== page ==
When Len Witt and I were hammering out the concepts behind the Center for Sustainable Journalism, we agreed that we wanted to invest in experiments that would serve as replicable models for other communities of interest.
    Your idea encompasses a number of what we think of as “communities of interest.”
    There’s the community of average citizens of the area. There’s also the community of real estate professionals and people who are considering buying homes in the area, parents and students considering higher educational institutions in the area, lawmakers, providers of private security services, attorneys, victims of crime, social services providers, law enforcement professionals, students of criminal justice, and so many more that you could spend hours listing them.
    Do you have a budget in mind for this project? What, exactly, would you propose that money be used to pay for, and what journalism (the “J”) do you imagine would be produced?
    How would you imagine that the work would become sustainable, the “S” part? Because that’s what “sustainable journalism” is about, self-supporting models that might get some initial help from a funding source like the CSJ, but which have a clear and credible plan for generating enough revenue to continue paying for itself and possibly repaying the initial funding.
    Since this grant was announced, I’ve been approached personally by a number of people who think the “S” stands for “Subsidized” or “Supported” (such as the ProPublica model) instead of “Sustainable.”
    We’ll run through that money in about ten minutes if we ignore the “sustainable” element of our vision.
    So, I’ll be looking forward to your continued development of this excellent idea! Thanks for thinking of this.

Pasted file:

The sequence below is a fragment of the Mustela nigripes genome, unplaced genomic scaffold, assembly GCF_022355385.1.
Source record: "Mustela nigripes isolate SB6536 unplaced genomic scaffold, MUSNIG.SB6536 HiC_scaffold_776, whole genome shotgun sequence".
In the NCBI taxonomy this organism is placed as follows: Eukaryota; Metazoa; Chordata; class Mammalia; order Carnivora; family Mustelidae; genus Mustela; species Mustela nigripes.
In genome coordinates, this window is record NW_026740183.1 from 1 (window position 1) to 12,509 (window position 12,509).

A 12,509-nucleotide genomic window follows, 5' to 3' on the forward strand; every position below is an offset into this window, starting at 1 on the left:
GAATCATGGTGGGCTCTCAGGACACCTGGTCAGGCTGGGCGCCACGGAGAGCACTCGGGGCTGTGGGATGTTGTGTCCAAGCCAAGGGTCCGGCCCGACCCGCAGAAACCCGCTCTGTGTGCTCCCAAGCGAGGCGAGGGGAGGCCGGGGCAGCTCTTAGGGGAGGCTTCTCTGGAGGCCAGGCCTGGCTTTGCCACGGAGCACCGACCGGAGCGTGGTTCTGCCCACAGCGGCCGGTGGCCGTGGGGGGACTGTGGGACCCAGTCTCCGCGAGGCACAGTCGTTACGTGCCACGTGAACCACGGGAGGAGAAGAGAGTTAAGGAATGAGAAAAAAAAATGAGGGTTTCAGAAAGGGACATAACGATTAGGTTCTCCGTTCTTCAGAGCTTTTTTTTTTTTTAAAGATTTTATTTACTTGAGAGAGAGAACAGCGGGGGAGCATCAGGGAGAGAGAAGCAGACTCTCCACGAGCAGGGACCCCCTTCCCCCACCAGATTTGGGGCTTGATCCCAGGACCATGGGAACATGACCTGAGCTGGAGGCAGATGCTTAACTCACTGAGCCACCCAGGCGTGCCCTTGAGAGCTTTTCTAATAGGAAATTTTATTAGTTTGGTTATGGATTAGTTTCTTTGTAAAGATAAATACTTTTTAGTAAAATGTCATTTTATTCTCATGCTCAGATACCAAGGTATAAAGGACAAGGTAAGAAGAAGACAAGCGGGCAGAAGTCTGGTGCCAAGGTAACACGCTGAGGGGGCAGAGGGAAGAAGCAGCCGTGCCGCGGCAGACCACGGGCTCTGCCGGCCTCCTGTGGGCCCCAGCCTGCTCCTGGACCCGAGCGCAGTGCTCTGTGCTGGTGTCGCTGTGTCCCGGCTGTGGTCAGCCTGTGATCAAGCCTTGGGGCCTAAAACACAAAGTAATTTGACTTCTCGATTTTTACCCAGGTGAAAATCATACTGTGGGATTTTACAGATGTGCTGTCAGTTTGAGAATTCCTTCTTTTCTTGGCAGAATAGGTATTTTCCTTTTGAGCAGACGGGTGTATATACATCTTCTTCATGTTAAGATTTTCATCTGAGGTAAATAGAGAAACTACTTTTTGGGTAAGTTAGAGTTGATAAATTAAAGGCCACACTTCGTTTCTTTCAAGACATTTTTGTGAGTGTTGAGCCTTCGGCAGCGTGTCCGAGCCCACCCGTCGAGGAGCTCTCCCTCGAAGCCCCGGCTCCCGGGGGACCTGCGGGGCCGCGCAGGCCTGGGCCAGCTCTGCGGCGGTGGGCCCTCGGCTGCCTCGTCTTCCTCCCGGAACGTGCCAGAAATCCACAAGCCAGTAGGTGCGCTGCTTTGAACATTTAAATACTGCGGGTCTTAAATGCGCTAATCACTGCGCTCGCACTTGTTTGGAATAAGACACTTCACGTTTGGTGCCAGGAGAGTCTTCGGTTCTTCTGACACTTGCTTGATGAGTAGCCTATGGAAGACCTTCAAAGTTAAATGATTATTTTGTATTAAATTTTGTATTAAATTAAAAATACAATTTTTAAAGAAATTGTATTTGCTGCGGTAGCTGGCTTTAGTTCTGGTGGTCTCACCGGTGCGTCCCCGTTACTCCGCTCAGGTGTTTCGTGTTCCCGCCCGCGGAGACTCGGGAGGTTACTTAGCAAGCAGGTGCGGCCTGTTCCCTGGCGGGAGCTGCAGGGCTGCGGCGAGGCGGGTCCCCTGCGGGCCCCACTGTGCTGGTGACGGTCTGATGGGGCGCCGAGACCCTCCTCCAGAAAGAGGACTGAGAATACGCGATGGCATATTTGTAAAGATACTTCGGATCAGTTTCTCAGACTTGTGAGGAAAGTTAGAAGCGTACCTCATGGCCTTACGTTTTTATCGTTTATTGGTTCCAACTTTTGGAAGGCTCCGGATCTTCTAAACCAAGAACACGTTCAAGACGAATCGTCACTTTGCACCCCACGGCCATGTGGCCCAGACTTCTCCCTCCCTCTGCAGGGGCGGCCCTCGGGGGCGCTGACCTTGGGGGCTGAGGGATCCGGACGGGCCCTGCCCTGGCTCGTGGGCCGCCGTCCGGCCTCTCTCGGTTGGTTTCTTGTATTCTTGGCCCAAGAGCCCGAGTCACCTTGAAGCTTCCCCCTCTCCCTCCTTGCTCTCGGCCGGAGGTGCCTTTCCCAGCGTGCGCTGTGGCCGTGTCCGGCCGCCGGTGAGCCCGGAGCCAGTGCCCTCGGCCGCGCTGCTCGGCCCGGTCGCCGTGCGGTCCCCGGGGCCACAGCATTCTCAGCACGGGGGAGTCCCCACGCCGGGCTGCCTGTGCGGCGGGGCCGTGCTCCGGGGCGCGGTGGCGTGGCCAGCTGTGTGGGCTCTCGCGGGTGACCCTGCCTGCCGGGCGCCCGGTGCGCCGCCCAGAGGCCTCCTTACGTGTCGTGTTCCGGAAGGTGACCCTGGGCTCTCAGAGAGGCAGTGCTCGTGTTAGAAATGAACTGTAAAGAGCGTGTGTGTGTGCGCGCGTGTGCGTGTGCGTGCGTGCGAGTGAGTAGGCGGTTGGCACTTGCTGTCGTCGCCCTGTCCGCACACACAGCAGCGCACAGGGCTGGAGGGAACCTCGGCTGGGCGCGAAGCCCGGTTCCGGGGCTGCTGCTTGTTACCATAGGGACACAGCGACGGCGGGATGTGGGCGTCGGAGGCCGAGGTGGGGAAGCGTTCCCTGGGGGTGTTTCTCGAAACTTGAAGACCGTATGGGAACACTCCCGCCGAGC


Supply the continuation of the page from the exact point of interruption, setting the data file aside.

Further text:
By the way, I used to live in Atlanta. I was a victim of violent crime in 1970, as well as a devastating property crime a year later. The police who responded to the emergency calls acted in both cases as if nothing serious had happened to me, seemed to blame me for living in a high-crime area (as if that was my desire instead of my economic reality), and in neither case gave me any paperwork so I could follow up. I was young and scared and broke and intimidated by the crimes and then the police. I suspected they never filed reports – not for one minute did I feel anything but invisible and inconsequential to them.

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  4. Ms. Harnisch: what an honor and a delight to have you comment on this post. You pose excellent questions that I should be thinking about, although I can assure you, it’ll take a lot more brain power than my pea-head can muster to come up with good solutions!

    I am so sorry to hear you too were an Atlanta crime victim. It’s an experience that never leaves you, and that’s putting it vaguely. Being so can determine how we approach difficult issues that arise from the the consequences of criminal behavior.